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The best came last, however, as Nakamatsu returned for Saint-Saëns’ Piano Concerto No. 2. The pianist can dazzle with the smallest gestures: a trill, or a chord that emerges as if he were strumming a harp. His touch, the balance between his hands, his supersonic chordal sequences; they were impeccable, and expressively offered. The performance was at its loveliest during the Allegro Scherzando, when Nakamatsu’s lines went streaming and waltzing amid the fizzy verve of the orchestra, which played with impressive confidence and charm. The pianist’s ironclad pyrotechnics in the finale were over-the-top, but this is an over-the-top piece. Some might call it tacky. This listener calls it fun.
LONDON — Tuesday marks the 1-month countdown to the start of the Winter Olympics in Sochi, a defining moment on the world stage for Russia and Vladimir Putin, These games are among the most contentious in Olympic history, embroiled in controversy over terrorist threats, human rights, gay rights, cost overruns, corruption and environmental damage, But ivory ballet flats is it all doom and gloom for Putin’s pet project?, Before the Olympic cauldron is lit on Feb, 7, it’s time for a look at the good and the bad for Russia’s first Winter Games..
The negatives. TERROR THREAT: The two bombings in Volgograd — which killed 34 people in suicide attacks on the rail station and a trolley bus — have escalated the security alarm. Sochi is located on the edge of the Caucasus region, where insurgents are seeking to create an Islamic state. Chechen rebel leader Doku Umarov has urged his fighters to attack the Sochi Olympics, which he described as “satanic dances on the bones of our ancestors.” A massive security apparatus will be in place for the games, meaning painstaking metal-detector, X-ray and other checks for athletes, spectators and media. Ticketholders will need to obtain “spectator passes,” providing passport and other information to authorities. Email, phone and internet usage will reportedly be monitored by Russian security agencies. Putin is expected to attend many Olympic events, causing further security lockdowns. A heavy presence of Russian security forces could turn the games into an armed camp and undermine any prospect of a welcoming, festival atmosphere.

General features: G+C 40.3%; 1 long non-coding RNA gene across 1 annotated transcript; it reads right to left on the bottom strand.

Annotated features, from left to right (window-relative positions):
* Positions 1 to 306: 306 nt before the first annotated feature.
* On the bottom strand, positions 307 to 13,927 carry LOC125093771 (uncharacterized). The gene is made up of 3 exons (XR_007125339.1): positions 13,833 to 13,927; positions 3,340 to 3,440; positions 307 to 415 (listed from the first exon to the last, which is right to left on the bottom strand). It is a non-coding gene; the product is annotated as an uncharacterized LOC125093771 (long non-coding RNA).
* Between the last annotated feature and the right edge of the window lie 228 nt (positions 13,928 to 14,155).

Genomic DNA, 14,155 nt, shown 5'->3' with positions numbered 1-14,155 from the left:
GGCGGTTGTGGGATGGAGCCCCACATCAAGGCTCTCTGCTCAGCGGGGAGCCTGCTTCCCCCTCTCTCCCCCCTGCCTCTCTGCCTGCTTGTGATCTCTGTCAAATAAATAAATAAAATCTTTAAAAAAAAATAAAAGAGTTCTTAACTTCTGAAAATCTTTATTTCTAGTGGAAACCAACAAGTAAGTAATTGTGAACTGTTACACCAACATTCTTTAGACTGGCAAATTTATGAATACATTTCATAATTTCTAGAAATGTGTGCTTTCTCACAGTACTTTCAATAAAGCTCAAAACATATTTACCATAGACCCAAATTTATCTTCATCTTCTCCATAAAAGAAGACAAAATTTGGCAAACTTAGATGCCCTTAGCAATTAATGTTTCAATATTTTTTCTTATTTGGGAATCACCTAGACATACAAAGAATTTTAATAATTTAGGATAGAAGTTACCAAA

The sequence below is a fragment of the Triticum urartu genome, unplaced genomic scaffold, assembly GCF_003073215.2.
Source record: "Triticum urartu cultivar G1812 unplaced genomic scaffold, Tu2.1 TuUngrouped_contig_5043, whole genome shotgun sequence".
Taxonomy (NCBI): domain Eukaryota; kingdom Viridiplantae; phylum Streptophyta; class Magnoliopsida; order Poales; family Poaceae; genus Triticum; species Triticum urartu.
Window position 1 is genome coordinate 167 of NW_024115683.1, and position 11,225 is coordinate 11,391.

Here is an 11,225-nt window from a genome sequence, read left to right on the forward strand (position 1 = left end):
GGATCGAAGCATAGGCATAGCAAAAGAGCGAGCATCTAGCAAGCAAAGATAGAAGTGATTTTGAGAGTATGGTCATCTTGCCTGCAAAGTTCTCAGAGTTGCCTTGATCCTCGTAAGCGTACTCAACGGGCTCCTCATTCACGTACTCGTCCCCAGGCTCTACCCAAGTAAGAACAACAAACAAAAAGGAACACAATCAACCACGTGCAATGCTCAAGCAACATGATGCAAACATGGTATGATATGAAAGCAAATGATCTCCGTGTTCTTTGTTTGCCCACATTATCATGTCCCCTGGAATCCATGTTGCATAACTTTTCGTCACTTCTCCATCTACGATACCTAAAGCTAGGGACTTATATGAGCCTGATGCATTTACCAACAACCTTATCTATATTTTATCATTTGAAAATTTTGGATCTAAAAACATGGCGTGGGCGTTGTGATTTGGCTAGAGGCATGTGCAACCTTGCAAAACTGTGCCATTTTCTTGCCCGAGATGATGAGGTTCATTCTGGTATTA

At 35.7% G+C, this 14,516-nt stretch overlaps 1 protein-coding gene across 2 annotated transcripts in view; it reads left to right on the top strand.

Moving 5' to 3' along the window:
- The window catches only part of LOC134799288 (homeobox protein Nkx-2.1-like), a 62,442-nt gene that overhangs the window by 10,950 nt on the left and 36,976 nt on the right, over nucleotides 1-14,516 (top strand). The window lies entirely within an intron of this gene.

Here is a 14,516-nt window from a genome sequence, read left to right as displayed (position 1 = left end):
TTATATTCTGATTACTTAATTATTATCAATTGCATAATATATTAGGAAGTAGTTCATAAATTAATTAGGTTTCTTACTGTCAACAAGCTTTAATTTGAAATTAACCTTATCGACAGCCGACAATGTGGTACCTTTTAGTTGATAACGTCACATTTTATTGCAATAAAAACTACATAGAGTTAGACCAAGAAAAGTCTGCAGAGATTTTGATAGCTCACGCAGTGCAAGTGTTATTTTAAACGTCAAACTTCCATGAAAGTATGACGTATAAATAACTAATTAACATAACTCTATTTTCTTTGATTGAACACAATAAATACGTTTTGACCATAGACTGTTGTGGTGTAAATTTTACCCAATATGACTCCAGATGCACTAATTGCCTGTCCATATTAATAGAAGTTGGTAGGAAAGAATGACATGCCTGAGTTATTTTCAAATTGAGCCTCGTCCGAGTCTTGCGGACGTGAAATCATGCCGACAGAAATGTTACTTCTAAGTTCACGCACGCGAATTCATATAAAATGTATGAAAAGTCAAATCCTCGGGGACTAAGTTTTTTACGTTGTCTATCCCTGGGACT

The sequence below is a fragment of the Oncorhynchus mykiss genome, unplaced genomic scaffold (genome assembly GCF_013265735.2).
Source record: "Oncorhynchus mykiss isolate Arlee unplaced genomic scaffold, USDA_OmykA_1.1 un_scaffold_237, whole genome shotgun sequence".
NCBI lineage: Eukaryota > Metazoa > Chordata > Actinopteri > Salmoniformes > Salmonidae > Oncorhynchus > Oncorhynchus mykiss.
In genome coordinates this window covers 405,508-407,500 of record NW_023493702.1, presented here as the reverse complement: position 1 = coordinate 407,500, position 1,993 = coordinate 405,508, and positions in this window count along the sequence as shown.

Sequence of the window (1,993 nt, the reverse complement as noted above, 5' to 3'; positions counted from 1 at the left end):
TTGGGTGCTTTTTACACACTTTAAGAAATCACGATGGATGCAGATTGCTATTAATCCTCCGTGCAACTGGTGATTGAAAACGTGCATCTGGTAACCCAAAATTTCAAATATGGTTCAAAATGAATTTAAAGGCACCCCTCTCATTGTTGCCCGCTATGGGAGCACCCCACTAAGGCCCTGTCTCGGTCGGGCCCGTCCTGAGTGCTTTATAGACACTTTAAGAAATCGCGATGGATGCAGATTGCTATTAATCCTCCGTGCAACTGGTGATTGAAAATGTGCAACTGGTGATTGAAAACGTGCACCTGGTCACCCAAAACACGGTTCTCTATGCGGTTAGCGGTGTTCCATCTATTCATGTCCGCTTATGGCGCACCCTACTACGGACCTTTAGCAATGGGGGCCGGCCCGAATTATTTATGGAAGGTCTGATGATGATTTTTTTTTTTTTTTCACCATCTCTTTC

GAY RIGHTS: The Russian law banning gay “propaganda” has caused a furious backlash in the West and tarnished the country’s international reputation heading into the Olympics, While Russia has promised there will be no discrimination at the games, critics continue to bash the law, The IOC has been assailed for not pushing Russia to repeal the legislation, Some athletes are planning to make their views known in Sochi, either by speaking out or carrying or wearing symbols promoting gay rights, That’s something which ivory ballet flats could land athletes in trouble with the IOC, which prohibits any political gestures at the games..
HUMAN RIGHTS: Russia’s human rights record remains under scrutiny. With the games approaching, Putin has launched a charm offensive of sorts — pardoning former oil tycoon Mikhail Khodorkovsky and granting amnesty for Pussy Riot punk band members and Greenpeace activists. He has even rescinded an order banning any demonstrations in or around the games. Critics call the moves window dressing. Will protest applications be granted? Will anyone dare come out to demonstrate? Meanwhile, Human Rights Watch has accused Russian authorities of mistreating migrant workers and harassing activists and journalists.
PUTIN’S POLITICS: Putin’s prickly relations with the West have soured any “feel-good” factor about the Olympics, Tensions with the U.S, and President Barack Obama grew after Putin granted temporary asylum to NSA leaker Edward Snowden, Putin’s policies on Syria and Iran, and Russia’s backsliding on democratic reforms have antagonized Western leaders, For the first time since 2000, the U.S, delegation to the Olympics will not include a president, vice president or first lady, Obama is sending several openly gay athletes, including tennis ivory ballet flats great Billie Jean King and figure skater Brian Boitano, French President Francois Hollande and German President Joachim Gauck are not going to Sochi, either..
WEATHER WORRIES: Sochi is a subtropical resort on the Black Sea. Temperatures on the coast, where the indoor ice events will be held, will be mild. That’s fine, but there is uncertainty over conditions in the mountains for the snow events. While there is already a good layer of snow in place, a spell of warm or wet weather could cause problems. As a precaution, organizers have stored up 450,000 cubic meters of snow. Also worth noting: flooding and avalanches are common in the region. RECORD COST: $51 billion. That’s the overall price tag for the games, by far the most expensive in history, summer or winter, and more than three times the budget of the 2012 London Games. The cost includes the long-term investment in roads, tunnels, railways and ski facilities. Everything has been built from scratch as Russia seeks to turn Sochi into a year-round tourist destination. The costs have soared way above previous projections amid allegations of financial mismanagement, corruption and favors doled out to oligarchs and Putin’s friends.
So what’s the good news then? Yes, there are things to look forward to, Here’s a sampling, NEW SPORTS: Twelve new events are on the sports program in Sochi, with women’s ski jumping perhaps the biggest attraction, Female jumpers are making their debut after being rejected for inclusion in Vancouver four years ago, In a nod to the young X Games generation, the IOC has also added ski halfpipe and ski and snowboard slopestyle events, Snowboard star Shaun White, aka the Flying Tomato, will unveil ivory ballet flats a new trick — a frontside double-cork 1440, It’s a variation of the Double McTwist 1260 he nailed at the 2010 Vancouver Games..